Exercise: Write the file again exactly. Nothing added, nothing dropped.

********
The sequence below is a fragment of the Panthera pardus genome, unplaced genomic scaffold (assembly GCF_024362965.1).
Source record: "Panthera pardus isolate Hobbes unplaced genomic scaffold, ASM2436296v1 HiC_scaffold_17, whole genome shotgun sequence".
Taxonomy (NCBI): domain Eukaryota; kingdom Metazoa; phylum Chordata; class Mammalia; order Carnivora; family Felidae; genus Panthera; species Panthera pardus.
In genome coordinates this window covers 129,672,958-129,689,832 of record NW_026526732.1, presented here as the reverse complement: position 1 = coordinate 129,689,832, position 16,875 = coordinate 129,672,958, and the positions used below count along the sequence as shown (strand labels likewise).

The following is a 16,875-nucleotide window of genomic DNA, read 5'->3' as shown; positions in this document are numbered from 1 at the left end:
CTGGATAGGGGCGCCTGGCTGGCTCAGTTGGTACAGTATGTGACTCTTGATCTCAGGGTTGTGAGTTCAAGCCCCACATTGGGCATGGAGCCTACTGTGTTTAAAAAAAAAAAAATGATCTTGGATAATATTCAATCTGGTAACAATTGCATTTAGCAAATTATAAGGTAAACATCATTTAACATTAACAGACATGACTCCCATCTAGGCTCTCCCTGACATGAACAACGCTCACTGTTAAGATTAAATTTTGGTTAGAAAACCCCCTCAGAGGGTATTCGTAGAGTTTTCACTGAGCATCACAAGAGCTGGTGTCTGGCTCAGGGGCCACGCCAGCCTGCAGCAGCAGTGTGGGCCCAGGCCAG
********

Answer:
The sequence below is a fragment of the Panthera pardus genome, unplaced genomic scaffold (assembly GCF_024362965.1).
Source record: "Panthera pardus isolate Hobbes unplaced genomic scaffold, ASM2436296v1 HiC_scaffold_17, whole genome shotgun sequence".
Taxonomy (NCBI): domain Eukaryota; kingdom Metazoa; phylum Chordata; class Mammalia; order Carnivora; family Felidae; genus Panthera; species Panthera pardus.
In genome coordinates this window covers 129,672,958-129,689,832 of record NW_026526732.1, presented here as the reverse complement: position 1 = coordinate 129,689,832, position 16,875 = coordinate 129,672,958, and the positions used below count along the sequence as shown (strand labels likewise).

The following is a 16,875-nucleotide window of genomic DNA, read 5'->3' as shown; positions in this document are numbered from 1 at the left end:
CTGGATAGGGGCGCCTGGCTGGCTCAGTTGGTACAGTATGTGACTCTTGATCTCAGGGTTGTGAGTTCAAGCCCCACATTGGGCATGGAGCCTACTGTGTTTAAAAAAAAAAAAATGATCTTGGATAATATTCAATCTGGTAACAATTGCATTTAGCAAATTATAAGGTAAACATCATTTAACATTAACAGACATGACTCCCATCTAGGCTCTCCCTGACATGAACAACGCTCACTGTTAAGATTAAATTTTGGTTAGAAAACCCCCTCAGAGGGTATTCGTAGAGTTTTCACTGAGCATCACAAGAGCTGGTGTCTGGCTCAGGGGCCACGCCAGCCTGCAGCAGCAGTGTGGGCCCAGGCCAG